I would suggest you look at whether or not you can actually do anything with those files on the system you're looking at securing as a regular user. Most likely, you will find out that most of the really important ones (storage devices for example) already cannot be accessed by regular users, because that's the standard configuration on a vast majority of UNIX systems, even as far back as 4.3BSD and SVR4. If you're being truly realistic, disallowing non-root access to these device files is probably sufficient for security (if the attacker has root access, device files don't matter because they can probably get code running in kernel space easily, which doesn't need device files to poke at hardware). If the system in question is configured to use SELinux or another LSM, you can also leverage that (if the default configuration doesn't already) to further limit access.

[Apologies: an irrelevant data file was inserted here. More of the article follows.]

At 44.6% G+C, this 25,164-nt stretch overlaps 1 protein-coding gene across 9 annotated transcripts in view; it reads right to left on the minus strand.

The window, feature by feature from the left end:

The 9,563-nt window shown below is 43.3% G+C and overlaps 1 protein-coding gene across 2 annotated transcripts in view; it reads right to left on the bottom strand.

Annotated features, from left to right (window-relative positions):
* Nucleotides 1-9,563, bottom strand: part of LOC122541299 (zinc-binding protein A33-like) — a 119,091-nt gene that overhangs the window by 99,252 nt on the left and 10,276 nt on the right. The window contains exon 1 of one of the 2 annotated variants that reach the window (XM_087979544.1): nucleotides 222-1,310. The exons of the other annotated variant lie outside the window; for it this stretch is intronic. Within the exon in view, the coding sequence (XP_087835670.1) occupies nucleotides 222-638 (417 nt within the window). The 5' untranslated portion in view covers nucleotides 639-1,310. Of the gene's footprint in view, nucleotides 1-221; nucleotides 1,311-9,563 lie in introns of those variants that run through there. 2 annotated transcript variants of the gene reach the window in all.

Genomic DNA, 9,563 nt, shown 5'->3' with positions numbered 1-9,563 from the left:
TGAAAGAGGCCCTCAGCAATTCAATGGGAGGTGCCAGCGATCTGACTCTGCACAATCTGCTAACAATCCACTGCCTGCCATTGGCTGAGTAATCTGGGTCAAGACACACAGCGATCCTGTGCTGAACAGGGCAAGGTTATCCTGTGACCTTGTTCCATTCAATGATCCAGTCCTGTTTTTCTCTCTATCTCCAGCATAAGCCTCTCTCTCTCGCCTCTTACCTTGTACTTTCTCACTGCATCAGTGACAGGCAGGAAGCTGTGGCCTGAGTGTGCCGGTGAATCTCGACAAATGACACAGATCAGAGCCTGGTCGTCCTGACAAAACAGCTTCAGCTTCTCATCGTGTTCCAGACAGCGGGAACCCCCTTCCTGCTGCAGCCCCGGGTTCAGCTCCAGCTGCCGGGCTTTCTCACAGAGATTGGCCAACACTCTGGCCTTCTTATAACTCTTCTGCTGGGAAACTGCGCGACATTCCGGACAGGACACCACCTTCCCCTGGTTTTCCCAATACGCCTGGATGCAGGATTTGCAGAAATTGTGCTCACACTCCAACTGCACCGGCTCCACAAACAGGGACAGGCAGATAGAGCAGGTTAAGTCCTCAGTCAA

Even if you hide or block paths under
/dev though, that doesn't really prevent people from creating new device nodes elsewhere with the appropriate major and minor device numbers and arbitrary permissions. You can't easily stop people from creating such files, but you can make them essentially useless by mounting everything except
/dev with the
nodev mount option, which disables special handling of device nodes on the mounted filesystem. Properly doing this requires that your root filesystem be separate from
/dev (which should be either some automatic virtual filesystem provided by the kernel (such as
devtmpfs) or a
tmpfs instance populated by a device manager).
Beyond that, a lot of the really nasty ones (
/dev/msr, as well as
/dev/hpet) can be completely disabled at compile time. This doesn't just keep them from appearing in
/dev, it means that you literally can't ever have working instances of these device nodes on the system. Most Linux distributions explicitly disable
/dev/kmem these days because nothing uses it, and a lot of them also disable
/dev/port because they are largely only used by legacy software.
/dev/msr on the other hand is usually built as a loadable module (and thus can be explicitly blacklisted without rebuilding the kernel) because there are actual practical uses for it that don't involve attacking the system (for example, debugging CPU power-management issues).
Also, as a sight aside, don't block
/dev/urandom, you'll probably break your system if you do, and neither one is a really an attack vector.